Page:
New Documentary Highlights Need for Missile Defense

“In 33 minutes or less, life as we know it in America could end. That’s the time it would take for an enemy’s ballistic missile to hit the United States,” declares the website for the new documentary, “33 Minutes: Protecting America in the New Missile Age,” that premiered last night at The Heritage Foundation in Washington, D.C.

The executive producer, Rebecca Hagelin, prefaced the film by talking about how history is at a turning point and “America is vulnerable.”

This vulnerability is one of the key reasons that the film was produced. The documentary tells the story of the threats that American’s face from hostile nations and terrorist organizations.

Ballistic missiles follow a sub-orbital flight path to reach a predetermined target. Technology like this in the hands of rogue governments — such as North Korea is and soon Iran will be – is extremely dangerous to America and its allies. North Korea is working on long-range ballistic missiles that would have the capability to send a nuclear warhead to Alaska or California. Iran is in possession of weapons that can hit Europe, and will soon be able to produce nuclear weapons. And an even greater risk is that North Korea and Iran are likely to sell or give their technologies to terrorist organizations.

The threats that these countries pose have slowly been pushing our government to support the research and implementation of Anti-Ballistic Missiles. Under George W. Bush missile defense received more research and development than is had since the Reagan administration. According to the “33 Minutes” website; “In the past six years, the military has run 34 hit-to-kill interceptor tests, almost all of them successful.” The movie also asserted that the ABM system is “very precise.”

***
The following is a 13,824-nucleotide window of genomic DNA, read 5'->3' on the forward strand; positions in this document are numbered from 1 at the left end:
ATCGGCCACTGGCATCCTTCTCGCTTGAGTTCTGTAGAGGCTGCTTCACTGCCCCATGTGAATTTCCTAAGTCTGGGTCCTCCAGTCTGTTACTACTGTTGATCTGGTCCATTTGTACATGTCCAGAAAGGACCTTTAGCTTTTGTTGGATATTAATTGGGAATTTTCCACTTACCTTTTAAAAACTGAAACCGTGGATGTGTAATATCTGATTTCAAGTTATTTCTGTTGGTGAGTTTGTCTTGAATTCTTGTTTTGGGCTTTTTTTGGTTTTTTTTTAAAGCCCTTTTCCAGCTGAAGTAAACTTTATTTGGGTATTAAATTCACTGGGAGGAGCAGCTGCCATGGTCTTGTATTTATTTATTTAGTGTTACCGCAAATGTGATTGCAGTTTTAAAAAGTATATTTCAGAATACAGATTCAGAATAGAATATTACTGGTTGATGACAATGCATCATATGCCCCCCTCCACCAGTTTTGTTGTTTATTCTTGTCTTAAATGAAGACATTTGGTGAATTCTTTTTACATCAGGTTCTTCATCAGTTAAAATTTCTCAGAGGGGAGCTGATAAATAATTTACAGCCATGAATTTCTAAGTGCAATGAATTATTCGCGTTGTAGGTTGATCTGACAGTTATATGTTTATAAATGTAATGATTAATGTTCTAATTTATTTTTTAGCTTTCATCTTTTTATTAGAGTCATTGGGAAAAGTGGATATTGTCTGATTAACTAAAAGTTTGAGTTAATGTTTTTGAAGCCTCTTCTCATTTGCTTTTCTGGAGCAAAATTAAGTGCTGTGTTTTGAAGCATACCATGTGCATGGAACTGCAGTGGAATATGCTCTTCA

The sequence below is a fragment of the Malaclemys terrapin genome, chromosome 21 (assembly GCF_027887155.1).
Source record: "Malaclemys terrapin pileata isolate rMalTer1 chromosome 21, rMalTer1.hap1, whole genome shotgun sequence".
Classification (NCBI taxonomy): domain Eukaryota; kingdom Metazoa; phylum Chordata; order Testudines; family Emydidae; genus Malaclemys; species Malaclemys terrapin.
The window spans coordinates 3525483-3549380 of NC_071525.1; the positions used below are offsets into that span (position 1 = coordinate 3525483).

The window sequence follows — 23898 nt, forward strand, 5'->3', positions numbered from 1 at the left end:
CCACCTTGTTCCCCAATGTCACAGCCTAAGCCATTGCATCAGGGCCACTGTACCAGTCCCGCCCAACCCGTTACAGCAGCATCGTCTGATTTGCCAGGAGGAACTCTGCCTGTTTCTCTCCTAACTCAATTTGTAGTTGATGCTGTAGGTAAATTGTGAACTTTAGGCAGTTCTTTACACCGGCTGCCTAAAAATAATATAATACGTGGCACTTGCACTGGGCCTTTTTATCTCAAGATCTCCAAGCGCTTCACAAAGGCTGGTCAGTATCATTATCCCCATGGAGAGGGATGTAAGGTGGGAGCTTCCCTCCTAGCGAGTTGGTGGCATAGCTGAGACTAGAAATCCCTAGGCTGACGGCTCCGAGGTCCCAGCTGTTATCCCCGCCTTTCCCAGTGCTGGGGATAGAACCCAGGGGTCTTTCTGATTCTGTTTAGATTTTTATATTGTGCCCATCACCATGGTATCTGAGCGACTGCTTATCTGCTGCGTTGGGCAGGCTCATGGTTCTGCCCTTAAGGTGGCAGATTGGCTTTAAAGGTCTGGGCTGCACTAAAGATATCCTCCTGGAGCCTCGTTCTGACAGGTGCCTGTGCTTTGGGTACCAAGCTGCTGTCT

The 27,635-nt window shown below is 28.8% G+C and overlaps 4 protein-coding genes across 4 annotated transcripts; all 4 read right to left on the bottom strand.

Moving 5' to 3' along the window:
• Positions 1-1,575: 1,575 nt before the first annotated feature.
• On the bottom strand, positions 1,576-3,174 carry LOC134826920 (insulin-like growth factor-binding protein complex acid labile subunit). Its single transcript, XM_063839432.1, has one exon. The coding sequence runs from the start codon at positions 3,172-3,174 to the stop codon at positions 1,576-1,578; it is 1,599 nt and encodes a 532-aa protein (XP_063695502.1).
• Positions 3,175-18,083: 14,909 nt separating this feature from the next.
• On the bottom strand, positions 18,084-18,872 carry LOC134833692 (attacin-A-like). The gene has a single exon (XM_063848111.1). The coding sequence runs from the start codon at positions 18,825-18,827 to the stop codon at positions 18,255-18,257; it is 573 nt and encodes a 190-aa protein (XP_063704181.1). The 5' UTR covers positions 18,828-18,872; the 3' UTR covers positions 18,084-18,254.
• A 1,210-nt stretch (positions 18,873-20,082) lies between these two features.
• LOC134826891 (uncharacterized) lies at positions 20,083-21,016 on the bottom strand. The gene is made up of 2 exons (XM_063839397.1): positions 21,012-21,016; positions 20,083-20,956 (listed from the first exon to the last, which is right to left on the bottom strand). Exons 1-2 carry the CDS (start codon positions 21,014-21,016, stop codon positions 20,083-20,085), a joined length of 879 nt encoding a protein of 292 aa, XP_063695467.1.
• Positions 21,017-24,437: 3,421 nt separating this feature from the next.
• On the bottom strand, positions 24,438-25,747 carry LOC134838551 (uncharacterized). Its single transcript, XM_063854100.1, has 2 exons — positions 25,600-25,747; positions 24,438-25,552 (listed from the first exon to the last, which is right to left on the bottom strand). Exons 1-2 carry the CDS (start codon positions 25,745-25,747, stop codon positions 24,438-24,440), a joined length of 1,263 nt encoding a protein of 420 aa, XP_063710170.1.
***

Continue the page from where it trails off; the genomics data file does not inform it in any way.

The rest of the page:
So precise, in fact, that even in the past year the U.S. has bypassed early-stage testing and shot down a broken satellite. Former director of The Missile Defense Agency, Lt. Gen. Henry ‘Trey’ Obering III, remarked that critics of the program said “we would not be able to hit a bullet with a bullet, we’ve gotten beyond being able to hit a bullet with a bullet, we are now able to hit a spot on a bullet with a bullet.”

Yet things are not quite where experts would like them to be. And an ABM program may be slowed down even more under an Obama administration. Dr. Kim Holmes, Vice President of Foreign and Defense Policy Studies at The Heritage Foundation, worries about the president’s less than eager stance especially since, “we do not have enough capability right now.”

Critics of the program cite cost. Yet it would cost more to recover from an attack of a ballistic missile than it would to prevent it. Lt. Obering said, “When there is a missile in the air you have to have the ability to destroy it because the only other ability that you would have would be to apologize to those that died.”

The documentary asserts that prevention is always better than damage control. The development of ABM is vital to our national defense and security. As the “33 Minutes” website says, “It is fair to say that missile defense is no longer scientific theory, but a well-tested and functioning system.”

Those that worked on the film want to put missile defense at the forefront of the American consciousness. Dr. Edwin J. Feulner, president of The Heritage Foundation, said “freedom is never without enemies” and that we “can not allow Americans to stand idly by” when it comes to matters of defense.

Organizations can sign up to host a screening of “33 Minutes: Protecting America in the New Missile Age” through the website


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